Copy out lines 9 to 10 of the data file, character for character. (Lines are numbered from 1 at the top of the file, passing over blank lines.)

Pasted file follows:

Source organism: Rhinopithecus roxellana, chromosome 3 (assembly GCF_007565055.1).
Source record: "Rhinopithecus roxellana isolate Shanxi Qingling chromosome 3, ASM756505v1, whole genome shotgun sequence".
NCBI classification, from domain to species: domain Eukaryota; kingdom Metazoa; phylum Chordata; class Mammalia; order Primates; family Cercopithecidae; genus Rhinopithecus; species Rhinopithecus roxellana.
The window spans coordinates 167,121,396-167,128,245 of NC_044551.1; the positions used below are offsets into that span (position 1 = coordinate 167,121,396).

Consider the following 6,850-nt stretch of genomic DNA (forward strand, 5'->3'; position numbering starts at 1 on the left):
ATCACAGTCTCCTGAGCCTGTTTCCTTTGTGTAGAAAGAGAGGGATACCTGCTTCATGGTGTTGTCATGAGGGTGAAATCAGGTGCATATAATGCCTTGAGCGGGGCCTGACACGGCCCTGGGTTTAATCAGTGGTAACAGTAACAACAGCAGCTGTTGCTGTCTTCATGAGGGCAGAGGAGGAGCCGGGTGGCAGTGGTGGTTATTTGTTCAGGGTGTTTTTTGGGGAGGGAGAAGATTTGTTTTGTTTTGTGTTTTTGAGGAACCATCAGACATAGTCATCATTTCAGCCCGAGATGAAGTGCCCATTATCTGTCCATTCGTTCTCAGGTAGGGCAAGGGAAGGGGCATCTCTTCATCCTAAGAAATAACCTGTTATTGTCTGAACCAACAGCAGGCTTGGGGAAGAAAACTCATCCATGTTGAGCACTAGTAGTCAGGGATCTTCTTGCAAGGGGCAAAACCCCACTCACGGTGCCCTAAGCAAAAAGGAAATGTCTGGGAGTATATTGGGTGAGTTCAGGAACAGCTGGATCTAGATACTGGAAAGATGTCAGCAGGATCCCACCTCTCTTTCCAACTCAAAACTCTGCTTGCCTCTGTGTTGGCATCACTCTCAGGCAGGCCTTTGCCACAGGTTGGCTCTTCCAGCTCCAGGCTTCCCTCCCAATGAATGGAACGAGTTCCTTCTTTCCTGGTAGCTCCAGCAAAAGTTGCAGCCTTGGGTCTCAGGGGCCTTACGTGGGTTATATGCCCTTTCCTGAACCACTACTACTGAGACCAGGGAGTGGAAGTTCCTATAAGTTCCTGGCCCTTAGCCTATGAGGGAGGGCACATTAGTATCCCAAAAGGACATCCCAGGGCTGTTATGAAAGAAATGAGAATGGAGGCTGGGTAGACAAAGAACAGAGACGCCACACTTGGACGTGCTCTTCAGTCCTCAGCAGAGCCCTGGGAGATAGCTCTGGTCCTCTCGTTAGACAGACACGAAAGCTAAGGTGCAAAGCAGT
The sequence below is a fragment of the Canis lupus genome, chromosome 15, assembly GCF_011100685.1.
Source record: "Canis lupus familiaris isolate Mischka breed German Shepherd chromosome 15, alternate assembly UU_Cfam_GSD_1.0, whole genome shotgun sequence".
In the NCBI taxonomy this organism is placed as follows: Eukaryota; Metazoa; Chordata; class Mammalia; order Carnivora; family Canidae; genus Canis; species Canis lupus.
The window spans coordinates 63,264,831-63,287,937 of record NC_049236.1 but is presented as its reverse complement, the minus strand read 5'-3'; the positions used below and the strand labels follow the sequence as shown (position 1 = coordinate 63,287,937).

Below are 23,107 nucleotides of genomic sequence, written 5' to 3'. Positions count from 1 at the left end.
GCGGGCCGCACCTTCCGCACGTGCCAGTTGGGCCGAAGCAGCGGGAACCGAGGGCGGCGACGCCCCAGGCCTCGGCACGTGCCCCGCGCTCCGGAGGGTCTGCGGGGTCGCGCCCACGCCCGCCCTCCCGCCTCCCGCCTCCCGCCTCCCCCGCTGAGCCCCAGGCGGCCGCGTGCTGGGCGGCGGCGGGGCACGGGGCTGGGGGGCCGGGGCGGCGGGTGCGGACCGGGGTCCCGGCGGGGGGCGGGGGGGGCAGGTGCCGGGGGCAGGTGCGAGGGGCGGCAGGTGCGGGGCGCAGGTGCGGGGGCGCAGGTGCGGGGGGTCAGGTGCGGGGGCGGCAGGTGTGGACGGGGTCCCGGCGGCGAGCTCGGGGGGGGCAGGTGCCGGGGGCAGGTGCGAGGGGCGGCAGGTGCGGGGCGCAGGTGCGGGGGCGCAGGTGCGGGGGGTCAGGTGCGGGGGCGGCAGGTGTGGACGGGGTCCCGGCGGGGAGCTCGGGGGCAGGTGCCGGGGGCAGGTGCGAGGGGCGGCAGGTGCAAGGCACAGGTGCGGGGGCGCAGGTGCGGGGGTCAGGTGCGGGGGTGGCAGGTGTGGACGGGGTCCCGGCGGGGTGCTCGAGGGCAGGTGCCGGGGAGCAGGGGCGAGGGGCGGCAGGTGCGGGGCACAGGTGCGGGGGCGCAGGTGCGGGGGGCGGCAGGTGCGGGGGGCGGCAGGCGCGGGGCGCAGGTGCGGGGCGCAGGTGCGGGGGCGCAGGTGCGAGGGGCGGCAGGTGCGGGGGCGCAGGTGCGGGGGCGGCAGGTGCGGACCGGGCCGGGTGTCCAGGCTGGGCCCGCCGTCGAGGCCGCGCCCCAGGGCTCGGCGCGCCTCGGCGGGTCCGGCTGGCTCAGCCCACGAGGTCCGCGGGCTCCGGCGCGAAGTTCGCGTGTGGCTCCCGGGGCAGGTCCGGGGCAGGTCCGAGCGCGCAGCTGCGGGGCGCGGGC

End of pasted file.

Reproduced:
In the NCBI taxonomy this organism is placed as follows: Eukaryota; Metazoa; Chordata; class Mammalia; order Carnivora; family Canidae; genus Canis; species Canis lupus.
The window spans coordinates 63,264,831-63,287,937 of record NC_049236.1 but is presented as its reverse complement, the minus strand read 5'-3'; the positions used below and the strand labels follow the sequence as shown (position 1 = coordinate 63,287,937).